Even after I published a couple of books, I occasionally heard bad things said about my work. When I stopped writing for a few years in order to help my son, who was clearly disabled (it turned out to be autism, and he’s done very well after many years of intervention), it was brought to my attention that I was being used as a cautionary tale in a popular How-To book about how to become a successful novelist. Apparently, the author of the book listed me as a writer who, having shown great promise, mysteriously and forever disappeared. My international bestseller, my film, my next novel, all the articles and short stories I’d written, were signs of a career that had blossomed, then died. I had no viable career, as far as the author of this book was concerned, and was an example of failure to all.
The author of the book never bothered to get in touch with me to ask why I wasn’t publishing at present and learn about my son. He assumed I couldn’t get a contract, that I’d burned out and finished early. I was so discouraged by what he wrote, I couldn’t even talk about it. I put it out of my mind and taught my son how to point, clap, speak, play. I spent years on the floor with a little boy who later would feature in my novel, Daniel Isn’t Talking. That boy grew into a delightful young man who is now taking A-levels in modern Greek and French, and GCSE’s in Spanish and Chinese. He’s autistic, but social, loving, connected, curious. The novel, Daniel Isn’t Talking, really needs a sequel to it along the lines of Now He Speaks Greek.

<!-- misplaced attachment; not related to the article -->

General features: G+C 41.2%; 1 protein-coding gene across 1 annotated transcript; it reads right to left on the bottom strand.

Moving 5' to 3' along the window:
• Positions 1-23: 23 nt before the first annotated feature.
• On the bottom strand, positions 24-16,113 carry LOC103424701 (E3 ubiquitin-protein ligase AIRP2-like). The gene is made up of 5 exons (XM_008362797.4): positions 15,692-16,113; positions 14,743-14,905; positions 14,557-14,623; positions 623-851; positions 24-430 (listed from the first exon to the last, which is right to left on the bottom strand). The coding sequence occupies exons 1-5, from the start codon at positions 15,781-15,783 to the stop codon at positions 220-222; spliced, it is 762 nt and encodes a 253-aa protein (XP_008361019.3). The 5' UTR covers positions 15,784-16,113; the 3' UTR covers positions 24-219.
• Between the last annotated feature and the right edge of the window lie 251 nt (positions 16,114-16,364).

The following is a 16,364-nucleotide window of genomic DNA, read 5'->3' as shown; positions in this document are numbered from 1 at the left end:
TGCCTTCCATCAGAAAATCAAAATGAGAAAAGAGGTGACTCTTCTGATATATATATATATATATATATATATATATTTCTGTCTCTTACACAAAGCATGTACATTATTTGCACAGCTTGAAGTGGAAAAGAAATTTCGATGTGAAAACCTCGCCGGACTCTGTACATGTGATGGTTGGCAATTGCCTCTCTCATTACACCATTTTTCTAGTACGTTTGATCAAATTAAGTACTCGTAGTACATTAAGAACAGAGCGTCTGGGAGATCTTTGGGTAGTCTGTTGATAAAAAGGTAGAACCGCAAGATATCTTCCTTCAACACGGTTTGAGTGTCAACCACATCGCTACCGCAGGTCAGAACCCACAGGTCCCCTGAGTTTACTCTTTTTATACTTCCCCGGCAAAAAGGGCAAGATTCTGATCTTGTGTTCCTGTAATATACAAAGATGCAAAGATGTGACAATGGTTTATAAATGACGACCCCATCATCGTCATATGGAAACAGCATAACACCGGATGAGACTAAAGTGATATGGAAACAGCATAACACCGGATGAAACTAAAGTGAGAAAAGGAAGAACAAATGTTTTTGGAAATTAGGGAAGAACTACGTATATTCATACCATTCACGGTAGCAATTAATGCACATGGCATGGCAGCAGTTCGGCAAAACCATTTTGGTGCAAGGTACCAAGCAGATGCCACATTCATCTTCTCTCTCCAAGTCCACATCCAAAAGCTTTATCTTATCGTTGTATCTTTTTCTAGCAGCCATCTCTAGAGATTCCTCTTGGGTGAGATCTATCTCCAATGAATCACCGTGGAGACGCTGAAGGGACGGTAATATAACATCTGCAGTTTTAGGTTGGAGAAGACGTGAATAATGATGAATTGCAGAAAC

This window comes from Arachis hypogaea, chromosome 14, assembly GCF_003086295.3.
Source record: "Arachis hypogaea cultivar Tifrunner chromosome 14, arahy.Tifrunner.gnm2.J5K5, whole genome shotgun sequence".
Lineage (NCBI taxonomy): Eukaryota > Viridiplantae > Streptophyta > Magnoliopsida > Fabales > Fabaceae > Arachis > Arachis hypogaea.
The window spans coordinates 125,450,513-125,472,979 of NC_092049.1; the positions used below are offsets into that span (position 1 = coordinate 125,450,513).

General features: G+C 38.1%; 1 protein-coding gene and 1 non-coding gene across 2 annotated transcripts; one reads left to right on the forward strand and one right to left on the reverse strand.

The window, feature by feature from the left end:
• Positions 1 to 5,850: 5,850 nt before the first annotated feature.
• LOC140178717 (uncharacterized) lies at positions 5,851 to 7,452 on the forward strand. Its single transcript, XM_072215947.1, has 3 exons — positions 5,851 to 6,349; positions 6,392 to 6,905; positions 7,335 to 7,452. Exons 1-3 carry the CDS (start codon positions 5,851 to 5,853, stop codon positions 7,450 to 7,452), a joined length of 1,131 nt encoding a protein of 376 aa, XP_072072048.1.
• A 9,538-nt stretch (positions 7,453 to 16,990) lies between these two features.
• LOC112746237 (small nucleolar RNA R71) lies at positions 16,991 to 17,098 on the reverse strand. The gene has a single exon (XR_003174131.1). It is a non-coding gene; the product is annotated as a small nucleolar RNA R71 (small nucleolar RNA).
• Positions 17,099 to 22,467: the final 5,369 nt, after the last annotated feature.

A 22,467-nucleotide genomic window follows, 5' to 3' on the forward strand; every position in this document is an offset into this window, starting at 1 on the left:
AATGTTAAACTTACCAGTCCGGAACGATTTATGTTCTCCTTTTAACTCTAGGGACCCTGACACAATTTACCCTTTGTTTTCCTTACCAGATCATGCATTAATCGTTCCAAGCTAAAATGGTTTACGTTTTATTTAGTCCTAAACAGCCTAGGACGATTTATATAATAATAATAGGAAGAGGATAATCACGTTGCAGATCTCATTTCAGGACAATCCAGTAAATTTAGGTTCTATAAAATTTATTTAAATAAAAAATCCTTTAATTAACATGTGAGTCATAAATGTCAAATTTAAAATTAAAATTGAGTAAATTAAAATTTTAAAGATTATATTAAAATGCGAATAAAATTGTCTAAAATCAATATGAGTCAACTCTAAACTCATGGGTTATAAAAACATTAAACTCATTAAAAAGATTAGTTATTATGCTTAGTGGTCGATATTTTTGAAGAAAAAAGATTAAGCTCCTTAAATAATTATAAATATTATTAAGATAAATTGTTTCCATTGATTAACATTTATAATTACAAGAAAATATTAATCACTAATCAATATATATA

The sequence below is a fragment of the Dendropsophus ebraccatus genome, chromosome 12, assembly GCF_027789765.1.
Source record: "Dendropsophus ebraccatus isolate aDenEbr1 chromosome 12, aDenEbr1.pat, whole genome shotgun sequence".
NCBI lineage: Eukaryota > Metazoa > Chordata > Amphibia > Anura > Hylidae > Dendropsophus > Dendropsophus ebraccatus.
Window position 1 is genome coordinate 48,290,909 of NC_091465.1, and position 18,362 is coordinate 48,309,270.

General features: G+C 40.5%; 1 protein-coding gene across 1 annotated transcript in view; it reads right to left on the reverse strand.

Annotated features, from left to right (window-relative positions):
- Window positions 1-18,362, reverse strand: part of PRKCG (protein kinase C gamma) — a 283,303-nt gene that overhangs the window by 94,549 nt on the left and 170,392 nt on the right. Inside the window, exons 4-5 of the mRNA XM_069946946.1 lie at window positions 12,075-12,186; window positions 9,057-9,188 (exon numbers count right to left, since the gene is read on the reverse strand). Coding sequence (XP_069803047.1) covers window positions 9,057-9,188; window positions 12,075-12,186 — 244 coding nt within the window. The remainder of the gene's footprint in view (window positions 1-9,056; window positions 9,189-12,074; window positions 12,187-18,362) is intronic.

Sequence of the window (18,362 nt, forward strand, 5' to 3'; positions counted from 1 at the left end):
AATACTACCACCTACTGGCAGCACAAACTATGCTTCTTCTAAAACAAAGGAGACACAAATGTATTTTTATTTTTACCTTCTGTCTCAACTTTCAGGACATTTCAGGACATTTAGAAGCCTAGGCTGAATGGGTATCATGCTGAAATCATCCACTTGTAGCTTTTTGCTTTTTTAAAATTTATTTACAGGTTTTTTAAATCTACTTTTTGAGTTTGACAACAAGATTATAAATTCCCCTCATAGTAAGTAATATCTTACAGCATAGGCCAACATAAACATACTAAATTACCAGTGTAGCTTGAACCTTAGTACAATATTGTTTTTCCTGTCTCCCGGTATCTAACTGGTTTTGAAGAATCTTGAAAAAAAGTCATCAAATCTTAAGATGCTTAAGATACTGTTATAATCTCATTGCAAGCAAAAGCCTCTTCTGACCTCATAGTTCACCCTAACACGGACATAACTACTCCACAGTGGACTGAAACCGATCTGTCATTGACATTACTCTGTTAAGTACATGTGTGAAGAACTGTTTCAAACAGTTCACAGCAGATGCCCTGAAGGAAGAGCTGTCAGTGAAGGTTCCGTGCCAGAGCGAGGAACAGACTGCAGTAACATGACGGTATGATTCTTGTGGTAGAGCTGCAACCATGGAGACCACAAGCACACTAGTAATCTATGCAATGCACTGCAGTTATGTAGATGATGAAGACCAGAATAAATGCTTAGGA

But what if I had stopped writing after a few novels? Should we vilify authors who end their careers early, or don’t get the sales figures anticipated? Should we call Melville a failure because he’d been out of print for fifteen years at the time of his death at age 72?